The Ministry of Industry, Trade and Investment in conjunction with the National Automotive Design and Development Council (NADDC) has commissioned has commissioned $1 billion (about N360 billion) worth of locally assembled vehicles.
The vehicles are manufactured in the country by 17 companies such as Innoson, Nissan, Coscharis, Ford and Elizade Motors.
Adeniyi Adebayo, the Industry, Trade and Investment Minister, during the commissioning of the Nigerian-made and assembled automobiles in Abuja on Monday observed the vehicles would later be showcased at the Argungu Motor Rally.
The inaugural edition of the motor rally will be kicked off in Abuja by President Muhammadu Buhari.
The minister said plans were afoot by the NADDC to make the Argungu Motor Rally a yearly festival for the Nigerian local auto industry although the rally is part of the Argungu Annual International Fishing and Cultural Festival.
He expressed optimism in the progress of the country in automotive assembly saying the sector had posted tens of thousands of newly assembled vehicles despite beginning from a zero production level in 2012.
Mr Adebayo affirmed that the unveiling of the 10-year Nigerian Automotive Industry Development Plan (NAIDP 2013-2023) in 2013 had made it possible for 62 firms to be registered to assemble vehicles.
The former Ekiti State Governor disclosed that the companies were registered to assemble vehicles at Semi Knocked Down (SKD) and Completely Knocked Down (CKD) levels with a total installed capacity of 423,790 units.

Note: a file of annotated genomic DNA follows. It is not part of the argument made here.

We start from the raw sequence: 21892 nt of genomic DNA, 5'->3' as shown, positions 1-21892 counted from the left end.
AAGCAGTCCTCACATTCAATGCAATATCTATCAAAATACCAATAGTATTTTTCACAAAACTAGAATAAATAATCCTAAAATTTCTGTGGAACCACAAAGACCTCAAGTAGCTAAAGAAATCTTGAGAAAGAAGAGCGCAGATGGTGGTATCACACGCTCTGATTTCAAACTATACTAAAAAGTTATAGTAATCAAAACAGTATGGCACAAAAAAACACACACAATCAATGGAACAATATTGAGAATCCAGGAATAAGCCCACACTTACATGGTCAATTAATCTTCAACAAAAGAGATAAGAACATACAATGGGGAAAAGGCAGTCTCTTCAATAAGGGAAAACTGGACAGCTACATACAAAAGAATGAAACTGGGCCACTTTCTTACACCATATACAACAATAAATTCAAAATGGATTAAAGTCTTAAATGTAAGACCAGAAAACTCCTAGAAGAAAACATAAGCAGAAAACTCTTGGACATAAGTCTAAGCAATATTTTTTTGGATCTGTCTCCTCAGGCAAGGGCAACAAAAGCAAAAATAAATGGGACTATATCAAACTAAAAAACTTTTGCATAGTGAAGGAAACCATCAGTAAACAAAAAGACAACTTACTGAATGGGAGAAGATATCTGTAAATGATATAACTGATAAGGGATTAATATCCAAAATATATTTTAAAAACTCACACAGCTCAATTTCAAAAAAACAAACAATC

He observed that an actual assemblage of 10,343 units had been attained to date just as 31 automotive assembly companies were currently listed under the Bureau of Public Procurement for patronage.
“The vehicles and brands for unveiling are a testament to the zeal and commitment of the automotive industrial subsector to the present government’s efforts towards diversification of the non-oil sector of the economy.
“The role of the NADDC in reviving and sustaining the automotive sector has greatly helped in stimulating growth and development in Nigerian automotive industry,’ Mr Adebayo said.
He enjoined Nigerians to patronise made-in-Nigeria vehicles with a view to creating jobs, driving investment, conserving foreign exchange, building capacity and transferring technology to the citizenry.
The Minister of State for Industry, Trade and Investment, Mariam Katagum, who was represented by Nasir Gwarzo, the Permanent Secretary of the ministry, urged the auto firms to improve local content and repose their trust in government’s dedication to the diversification of the economy.
On his part, Jelani Aliyu, the NADDC Director General confirmed that $1 billion had been invested by the auto companies whose vehicles were being commissioned while 4,700 people had been directly employed in the sector.
Aliyu said it earmarked N5 billion aimed at a single digit vehicle finance scheme and was in talks with banks including Wema, Jaiz and Zenith in order to provide the financing for made-in-Nigeria vehicles.
He asserted that the organisation was building three automotive testing centres and three automobile service hubs across Nigeria in order to boost sustainability and maintenance culture.
“Not just to build cars for 200 million people but to support local producers by opening up for them market opportunities to the one billion people of the African continent,’’ he said.
Mr Aliyu expressed his discontentment with the fact that the country spends $8 billion (about N2.932 trillion) every year to import 300,000 to 400,000 vehicles.